Private Sector Off Payroll Workers

Off payroll working rules were introduced a couple of years ago with regards the public sector. For off payroll workers you should think contractors/freelancers/IR35. The long awaited ” private sector IR35 ” legislation has now been released in draft form. This new legislation is expected to come into force from April 2020.

The new proposals will apply to private sector engagements where the ” end client ” is a medium or large business, as defined by the Companies Act. The end client is the person/organisation that receives the services of the personal service company ( PSC ) worker, at the end of the supply chain.

The end client now becomes the decision maker as to whether IR35 applies to the engagement or not. They must produce a Status Determination Statement ( SDS ), which provides a conclusion as to whether IR35 applies to the engagement, and the reasoning behind this conclusion. The SDS is then given to the PSC worker, and also the party directly below it in the supply chain. The SDS can then be further passed down the supply chain.

Whichever party is ultimately left ultimately holding the SDS will take responsibility as the ” fee payer ” which is essentially the party responsible for ensuring the correct tax treatment is applied to the PSC. The fee payer would typically be the party closest to the PSC in the supply chain ( i.e the party physically paying the PSC ).

This is complicated legislation, and it still appears to have many unanswered questions that could come out of it. The government has committed to providing further guidance during 2019, and has also accepted that HMRC’s check employment status indicator tool ( CEST ) is woefully inadequate at providing an accurate decision.

As further updates become available, we will post this information on our website, but all contractors/freelancers can expect a shift in attitudes as to their status from next April, as was seen in the public sector previously. This would then increase their tax burdens, and effectively reduce their take home pay!!!!!


NHS Pensions

There has been a lot of talk in the media recently about the pension contribution allowances, both annual and lifetime, and especially how they are adversely affecting certain professions such as the medical profession. As the annual allowance begins to be tapered off above earnings of £150,000 those in the health sector especially are facing the choice of either paying additional income tax bills on the overfunding, or having their NHS pension fund affected.

In a lot of cases, the additional income tax charges are coming as a surprise and shock to the individuals concerned. So much so that within the health sector, it is becoming increasingly concerning that doctors are refusing to work overtime on the grounds that the additional income is creating these penal tax charges.

Good news ( hopefully ) is however on the horizon. The government has recently confirmed that it will consult on proposals to offer senior clinicians a new pensions option. This would allow them to build their NHS pension more gradually over their career by making steadier contributions towards their pension, without facing regular and significant tax charges.

As news develops we will continue to update you on our news section.


June 2019 Fuel Rates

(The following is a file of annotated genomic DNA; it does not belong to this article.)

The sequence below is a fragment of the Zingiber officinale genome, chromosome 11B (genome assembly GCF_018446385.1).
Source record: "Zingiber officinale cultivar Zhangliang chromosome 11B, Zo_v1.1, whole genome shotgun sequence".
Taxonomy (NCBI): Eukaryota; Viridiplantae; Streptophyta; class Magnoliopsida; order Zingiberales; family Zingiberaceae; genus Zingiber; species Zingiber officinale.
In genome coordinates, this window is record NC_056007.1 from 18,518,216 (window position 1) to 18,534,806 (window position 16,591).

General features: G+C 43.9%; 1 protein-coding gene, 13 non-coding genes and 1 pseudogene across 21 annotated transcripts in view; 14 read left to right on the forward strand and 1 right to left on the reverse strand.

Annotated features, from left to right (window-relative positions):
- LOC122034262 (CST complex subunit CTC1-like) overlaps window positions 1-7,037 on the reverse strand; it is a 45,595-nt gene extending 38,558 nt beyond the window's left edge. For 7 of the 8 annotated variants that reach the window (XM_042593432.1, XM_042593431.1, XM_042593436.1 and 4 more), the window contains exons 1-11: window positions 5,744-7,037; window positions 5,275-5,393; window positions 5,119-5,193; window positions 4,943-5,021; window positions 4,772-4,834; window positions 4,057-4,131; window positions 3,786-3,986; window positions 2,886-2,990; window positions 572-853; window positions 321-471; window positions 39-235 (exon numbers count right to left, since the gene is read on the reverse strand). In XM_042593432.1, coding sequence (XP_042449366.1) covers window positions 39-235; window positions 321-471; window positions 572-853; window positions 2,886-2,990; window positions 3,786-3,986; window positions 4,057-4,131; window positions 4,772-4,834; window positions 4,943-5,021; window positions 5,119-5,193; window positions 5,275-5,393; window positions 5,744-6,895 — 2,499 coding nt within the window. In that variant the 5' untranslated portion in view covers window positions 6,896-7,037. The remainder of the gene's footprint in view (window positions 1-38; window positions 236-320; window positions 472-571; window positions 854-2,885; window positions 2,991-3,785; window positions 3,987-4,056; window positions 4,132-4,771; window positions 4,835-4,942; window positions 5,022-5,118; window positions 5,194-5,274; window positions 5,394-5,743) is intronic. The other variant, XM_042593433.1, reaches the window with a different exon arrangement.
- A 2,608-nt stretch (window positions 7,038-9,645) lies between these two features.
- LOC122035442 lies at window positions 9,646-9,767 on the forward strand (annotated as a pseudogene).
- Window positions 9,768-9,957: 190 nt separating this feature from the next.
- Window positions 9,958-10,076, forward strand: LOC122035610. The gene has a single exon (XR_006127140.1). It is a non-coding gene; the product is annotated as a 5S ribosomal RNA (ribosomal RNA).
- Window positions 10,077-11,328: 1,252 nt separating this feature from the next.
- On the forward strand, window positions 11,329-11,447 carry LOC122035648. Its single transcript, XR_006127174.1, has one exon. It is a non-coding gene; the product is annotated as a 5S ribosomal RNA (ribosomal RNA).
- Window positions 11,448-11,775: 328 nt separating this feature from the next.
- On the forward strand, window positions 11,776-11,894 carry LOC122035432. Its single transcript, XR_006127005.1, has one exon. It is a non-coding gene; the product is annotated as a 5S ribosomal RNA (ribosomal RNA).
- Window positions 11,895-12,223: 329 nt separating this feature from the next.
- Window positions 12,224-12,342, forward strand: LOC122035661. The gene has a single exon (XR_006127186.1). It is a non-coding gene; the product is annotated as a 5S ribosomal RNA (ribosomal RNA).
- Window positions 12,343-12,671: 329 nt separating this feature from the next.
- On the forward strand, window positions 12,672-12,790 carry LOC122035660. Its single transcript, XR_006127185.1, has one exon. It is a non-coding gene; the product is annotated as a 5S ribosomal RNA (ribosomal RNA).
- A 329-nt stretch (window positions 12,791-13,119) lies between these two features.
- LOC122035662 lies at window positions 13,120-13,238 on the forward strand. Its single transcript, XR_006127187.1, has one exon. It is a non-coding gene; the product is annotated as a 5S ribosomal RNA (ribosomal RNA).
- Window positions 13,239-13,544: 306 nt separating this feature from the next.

HMRC have announced new advisory fuel rates for company cars, which apply to journeys on or after 1st June 2019. For the one month of June, either the old rates or the new rates can be used.

Hybrid cars, for this purpose, are treated as either petrol or diesel cars, and the amounts can also be used for VAT purposes, as long as the employer retains adequate receipts. The advisory fuel rate for fully electric cars is 4p per mile.

The new rates are :

Petrol    :     engine size 1,400cc or less 12p ; 1,401cc to 2,000cc 15p ; over 2,000cc 22p

Diesel    :     engine size 1,600cc or less 10p; 1,601cc to 2,000cc 12p ; over 2,000cc 14p

LPG      :      engine size 1,400cc or less  8p ; 1,401cc to 2,000cc  9p  ; over 2,000cc 14p

VAT & The Construction Industry Scheme

New legislation will become effective from 1st October 2019 with regards VAT on goods within the construction industry scheme ( CIS ). Construction Operations include activities undertaken within the UK and within 12 miles of its territorial waters, such as construction, alteration, repair, extension, demolition, dismantling etc.

With effect from 1st October 2019 a new VAT domestic reverse charge will apply to such supplies. Under the reverse charge rules, it will be the customer ( i.e the one making payment for the construction services ) in the transaction who will now become responsible for accounting for the VAT.

Sales to an end user ( a business that does not make supplies of construction services ) or a domestic customer will be outside the scope of the reverse charge.In addition, there is no requirement to operate the reverse charge on exempt or zero rated supplies. An end user should make the contractor aware of this fact to ensure that VAT is charged in the normal way. If the end user does not provide the supplier with confirmation of its end user status then it will still be responsible for accounting for VAT under the reverse charge. It is recommended that notification is made in writing and that these records are retained.

The supplier will be required to issue a valid VAT invoice as normal, which includes all the relevant information required. This will include the amount of VAT liable on the supply, however NO VAT is charged by the supplier. Instead, the supplier directly references the fact that the VAT reverse charge applies to the supply.

Failure to follow these rules will result in the customer having to pay over the undeclared output tax, together with penalties and interest.

As this new legislation applies to the CIS, which itself is sometimes difficult to understand, we would strongly recommend that anyone operating in the construction industry firstly ascertain whether they fall within the CIS scheme, and if they do, then they must follow the new VAT rules with effect from 1st October 2019.


MTD for other taxes

For those businesses battling with Making Tax Digital ( MTD ) for VAT, Brexit, extension of IR35 rules, business rates charges, amongst other things, and trying to keep their businesses operating efficiently, there is a little bit of good news.

It has been confirmed that there will be no mandation of MTD for any new taxes or businesses until the earliest of 2021. On the back of MTD for VAT, it was suggested that other taxes could follow the MTD route from as soon as 2020. So, businesses can at least look forward to the next 2 years before they may possibly be forced into MTD for other taxes.